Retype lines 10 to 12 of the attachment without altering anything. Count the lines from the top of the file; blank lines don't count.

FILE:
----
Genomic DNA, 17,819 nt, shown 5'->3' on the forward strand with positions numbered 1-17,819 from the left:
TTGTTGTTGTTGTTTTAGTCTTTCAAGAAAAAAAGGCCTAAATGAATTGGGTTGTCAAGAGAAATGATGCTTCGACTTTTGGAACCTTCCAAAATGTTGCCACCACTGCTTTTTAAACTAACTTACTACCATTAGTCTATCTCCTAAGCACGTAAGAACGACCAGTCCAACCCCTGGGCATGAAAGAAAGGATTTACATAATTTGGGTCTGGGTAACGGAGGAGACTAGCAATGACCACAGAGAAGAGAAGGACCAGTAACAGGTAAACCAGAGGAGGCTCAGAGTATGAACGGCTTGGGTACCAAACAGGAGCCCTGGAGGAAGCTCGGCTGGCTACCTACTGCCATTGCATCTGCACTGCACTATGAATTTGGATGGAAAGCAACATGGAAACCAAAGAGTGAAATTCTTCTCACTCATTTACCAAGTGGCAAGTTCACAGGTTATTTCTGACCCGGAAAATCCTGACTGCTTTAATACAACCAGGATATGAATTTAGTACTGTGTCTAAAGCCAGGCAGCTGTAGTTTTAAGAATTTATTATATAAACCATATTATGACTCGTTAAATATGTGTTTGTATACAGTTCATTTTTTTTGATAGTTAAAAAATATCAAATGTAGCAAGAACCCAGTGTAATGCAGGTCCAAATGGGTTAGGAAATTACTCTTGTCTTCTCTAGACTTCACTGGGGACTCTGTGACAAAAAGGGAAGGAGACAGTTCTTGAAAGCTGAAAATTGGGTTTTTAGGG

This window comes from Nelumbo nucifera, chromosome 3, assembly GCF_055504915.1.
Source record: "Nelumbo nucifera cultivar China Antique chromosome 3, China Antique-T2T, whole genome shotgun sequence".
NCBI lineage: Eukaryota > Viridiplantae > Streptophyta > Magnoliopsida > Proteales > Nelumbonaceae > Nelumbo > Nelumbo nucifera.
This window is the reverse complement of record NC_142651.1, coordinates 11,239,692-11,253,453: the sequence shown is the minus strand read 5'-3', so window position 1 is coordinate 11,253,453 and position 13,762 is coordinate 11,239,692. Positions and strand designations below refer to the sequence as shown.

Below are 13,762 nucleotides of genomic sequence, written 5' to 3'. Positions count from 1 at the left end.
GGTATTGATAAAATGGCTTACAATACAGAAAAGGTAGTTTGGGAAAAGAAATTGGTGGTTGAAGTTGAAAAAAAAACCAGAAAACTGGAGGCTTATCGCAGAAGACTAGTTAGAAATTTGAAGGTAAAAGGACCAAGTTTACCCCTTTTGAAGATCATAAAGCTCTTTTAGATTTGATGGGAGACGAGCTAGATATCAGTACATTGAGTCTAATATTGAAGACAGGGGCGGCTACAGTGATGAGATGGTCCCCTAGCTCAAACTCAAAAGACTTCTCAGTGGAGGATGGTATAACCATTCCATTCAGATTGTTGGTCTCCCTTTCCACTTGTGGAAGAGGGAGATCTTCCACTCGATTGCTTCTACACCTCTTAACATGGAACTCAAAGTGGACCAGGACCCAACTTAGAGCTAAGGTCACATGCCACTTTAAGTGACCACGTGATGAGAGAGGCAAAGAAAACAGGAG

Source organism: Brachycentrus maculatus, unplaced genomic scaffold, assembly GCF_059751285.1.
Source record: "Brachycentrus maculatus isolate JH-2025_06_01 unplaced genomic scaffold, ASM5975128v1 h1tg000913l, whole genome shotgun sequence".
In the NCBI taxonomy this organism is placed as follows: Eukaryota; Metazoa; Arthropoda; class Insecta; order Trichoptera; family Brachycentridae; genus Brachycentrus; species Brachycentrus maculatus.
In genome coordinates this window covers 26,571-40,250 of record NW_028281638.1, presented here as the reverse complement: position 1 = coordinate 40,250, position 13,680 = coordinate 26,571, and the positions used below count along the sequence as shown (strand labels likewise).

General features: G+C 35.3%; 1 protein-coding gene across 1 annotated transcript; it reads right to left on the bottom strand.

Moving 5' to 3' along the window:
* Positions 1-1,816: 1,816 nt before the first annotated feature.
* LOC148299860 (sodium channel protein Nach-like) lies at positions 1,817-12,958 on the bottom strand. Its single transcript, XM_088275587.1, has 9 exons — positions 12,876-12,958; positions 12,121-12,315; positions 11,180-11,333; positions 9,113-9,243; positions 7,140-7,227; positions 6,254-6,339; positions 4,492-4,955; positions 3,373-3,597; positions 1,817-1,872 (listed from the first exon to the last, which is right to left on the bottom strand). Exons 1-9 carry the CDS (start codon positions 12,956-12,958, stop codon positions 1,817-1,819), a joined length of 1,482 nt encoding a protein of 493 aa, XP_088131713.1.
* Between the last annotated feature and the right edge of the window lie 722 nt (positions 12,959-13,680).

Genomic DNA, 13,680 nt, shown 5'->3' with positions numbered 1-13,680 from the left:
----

Source record: "Brachycentrus maculatus isolate JH-2025_06_01 unplaced genomic scaffold, ASM5975128v1 h1tg000913l, whole genome shotgun sequence".
In the NCBI taxonomy this organism is placed as follows: Eukaryota; Metazoa; Arthropoda; class Insecta; order Trichoptera; family Brachycentridae; genus Brachycentrus; species Brachycentrus maculatus.
In genome coordinates this window covers 26,571-40,250 of record NW_028281638.1, presented here as the reverse complement: position 1 = coordinate 40,250, position 13,680 = coordinate 26,571, and the positions used below count along the sequence as shown (strand labels likewise).